In a fractured world, we need culture to survive and thrive

01.11.18
Yo-Yo Ma
World Economic Forum

By Yo-Yo Ma

My job as a musician is to seed hope: when I consider the future, I see tremendous possibility. But I’m also concerned. The good news is that human knowledge is advancing at a faster rate than ever before. The bad news is that, given the pace of change, we might not always proceed in ways that are best for people. If our progress outpaces our values, we risk hurtling forward without a map and finding ourselves at a precipice where we have made unprecedented strides, but have lost sight of our humanity.

I began thinking about this challenge when I read Klaus Schwab’s 2016 book, The Fourth Industrial Revolution. He describes an era in which technological advancements like artificial intelligence and robotics are both significantly improving people’s lives and creating massive disruption. And this is happening at a time when our world is increasingly fractured and ill-equipped to absorb such rapid change – when the ties that bind us together, economically and socially, are fraying.

I’ve played the cello for more than five decades, and over the years, I’ve discovered that humans invented culture for a reason: it gives us an evolutionary advantage. As we make our way toward an unknown future, culture has a crucial role to play in our survival.

As humans, we naturally need food, water and shelter to survive. But equally important is understanding. To survive, we need to understand our environment, each other and ourselves. We invented culture to meet this need: we found a short-hand to take the essential values and truths a society holds, and collapse them into coded narrative, sound, images and symbols that mean something to all of us.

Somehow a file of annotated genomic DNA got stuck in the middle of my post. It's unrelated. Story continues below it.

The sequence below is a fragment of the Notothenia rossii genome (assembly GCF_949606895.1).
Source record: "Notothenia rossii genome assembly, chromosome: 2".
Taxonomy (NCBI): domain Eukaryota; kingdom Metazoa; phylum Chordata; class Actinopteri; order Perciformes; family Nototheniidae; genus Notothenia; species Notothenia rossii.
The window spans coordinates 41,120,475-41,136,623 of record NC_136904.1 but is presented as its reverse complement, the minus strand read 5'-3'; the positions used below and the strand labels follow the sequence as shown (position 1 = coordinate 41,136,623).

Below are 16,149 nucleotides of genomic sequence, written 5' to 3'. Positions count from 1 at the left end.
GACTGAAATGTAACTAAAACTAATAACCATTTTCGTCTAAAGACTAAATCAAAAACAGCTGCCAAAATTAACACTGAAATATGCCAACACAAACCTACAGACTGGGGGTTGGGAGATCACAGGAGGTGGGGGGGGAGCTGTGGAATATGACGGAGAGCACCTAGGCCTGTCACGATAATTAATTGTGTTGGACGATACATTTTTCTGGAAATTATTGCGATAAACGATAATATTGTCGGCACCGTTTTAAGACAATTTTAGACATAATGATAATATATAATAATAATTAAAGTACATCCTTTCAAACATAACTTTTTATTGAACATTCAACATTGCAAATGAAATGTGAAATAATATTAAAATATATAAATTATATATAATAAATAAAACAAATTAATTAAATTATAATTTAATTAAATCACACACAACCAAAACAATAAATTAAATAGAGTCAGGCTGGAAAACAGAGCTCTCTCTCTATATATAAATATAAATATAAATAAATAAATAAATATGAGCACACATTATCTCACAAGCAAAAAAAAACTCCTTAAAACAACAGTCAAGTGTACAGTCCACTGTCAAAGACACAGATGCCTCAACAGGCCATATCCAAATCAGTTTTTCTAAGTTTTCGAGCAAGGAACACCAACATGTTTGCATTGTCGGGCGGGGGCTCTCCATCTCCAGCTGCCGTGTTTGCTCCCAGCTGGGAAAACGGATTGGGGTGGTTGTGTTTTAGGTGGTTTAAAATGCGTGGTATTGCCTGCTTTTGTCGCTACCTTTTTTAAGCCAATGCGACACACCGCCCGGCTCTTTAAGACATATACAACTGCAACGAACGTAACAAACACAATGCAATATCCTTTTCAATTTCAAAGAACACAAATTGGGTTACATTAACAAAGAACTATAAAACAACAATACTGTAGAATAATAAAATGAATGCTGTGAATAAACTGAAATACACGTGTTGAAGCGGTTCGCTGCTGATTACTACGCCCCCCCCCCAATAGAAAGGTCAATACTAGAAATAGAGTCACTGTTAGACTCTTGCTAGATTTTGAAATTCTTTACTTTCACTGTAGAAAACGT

From the golden rule to the iconic Ode to Joy from Beethoven’s Ninth Symphony, a symbol of freedom and unity around the world, to E=MC2, the radical formula that changed how we understand the universe, these words, sounds, and codes help us speak a common language and agree on shared values. They give us a foundation for trust.

My understanding of culture’s reach developed over many years, beginning in 1962 as a seven-year-old immigrant from Paris to New York. Everything was, quite literally, foreign. Wonder Bread replaced baguettes. There was baseball and hot dogs. Even the sky was different, diminished by the height of skyscrapers. It was at once a confusing and exhilarating experience, and it took decades, and the generosity of many people, before I could feel at home. It was a journey I made with the help of music.

Music is the prism through which I found the code to strangers’ inner lives and learned to trust them as neighbours. Bluegrass took me to the American heartland, Piazzolla’s tangos to Argentina, Shostakovich into the Stalinist era, a blind Namibian musician into the world of pre-agricultural hunter gatherers, a long song singer into the heart of Mongolia, and the poetic aspirations of two young musicians in Amman, Jordan, led me to Silkroad, a project that changed how I think about tradition, music and boundaries. Today, I feel at home in the world.

This is culture’s potential. The truth is that politics, whose currency is power, and economics, whose currency is money, only get us so far. We also need culture, whose currency is trust. And the complexity of this moment demands that we approach our global challenges with a more comprehensive lens, in which politics, economics and culture work in concert.

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